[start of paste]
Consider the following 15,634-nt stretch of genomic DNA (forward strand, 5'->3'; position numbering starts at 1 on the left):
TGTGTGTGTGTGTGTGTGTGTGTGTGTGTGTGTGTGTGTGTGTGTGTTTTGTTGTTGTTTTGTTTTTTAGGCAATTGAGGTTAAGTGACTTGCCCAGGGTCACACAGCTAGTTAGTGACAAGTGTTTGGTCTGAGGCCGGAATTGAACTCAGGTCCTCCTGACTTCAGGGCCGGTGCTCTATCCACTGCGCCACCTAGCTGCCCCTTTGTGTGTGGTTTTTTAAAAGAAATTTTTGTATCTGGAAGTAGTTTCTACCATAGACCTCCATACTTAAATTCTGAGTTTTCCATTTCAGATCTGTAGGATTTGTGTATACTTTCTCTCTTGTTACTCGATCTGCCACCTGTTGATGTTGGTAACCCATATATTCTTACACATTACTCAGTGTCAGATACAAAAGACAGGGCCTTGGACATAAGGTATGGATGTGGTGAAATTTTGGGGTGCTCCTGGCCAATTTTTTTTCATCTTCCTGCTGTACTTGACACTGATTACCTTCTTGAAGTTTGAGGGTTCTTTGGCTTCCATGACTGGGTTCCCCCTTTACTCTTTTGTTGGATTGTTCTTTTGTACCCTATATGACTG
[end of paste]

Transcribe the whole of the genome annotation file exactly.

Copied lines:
Consider the following 15,634-nt stretch of genomic DNA (forward strand, 5'->3'; position numbering starts at 1 on the left):
TGTGTGTGTGTGTGTGTGTGTGTGTGTGTGTGTGTGTGTGTGTGTGTTTTGTTGTTGTTTTGTTTTTTAGGCAATTGAGGTTAAGTGACTTGCCCAGGGTCACACAGCTAGTTAGTGACAAGTGTTTGGTCTGAGGCCGGAATTGAACTCAGGTCCTCCTGACTTCAGGGCCGGTGCTCTATCCACTGCGCCACCTAGCTGCCCCTTTGTGTGTGGTTTTTTAAAAGAAATTTTTGTATCTGGAAGTAGTTTCTACCATAGACCTCCATACTTAAATTCTGAGTTTTCCATTTCAGATCTGTAGGATTTGTGTATACTTTCTCTCTTGTTACTCGATCTGCCACCTGTTGATGTTGGTAACCCATATATTCTTACACATTACTCAGTGTCAGATACAAAAGACAGGGCCTTGGACATAAGGTATGGATGTGGTGAAATTTTGGGGTGCTCCTGGCCAATTTTTTTTCATCTTCCTGCTGTACTTGACACTGATTACCTTCTTGAAGTTTGAGGGTTCTTTGGCTTCCATGACTGGGTTCCCCCTTTACTCTTTTGTTGGATTGTTCTTTTGTACCCTATATGACTG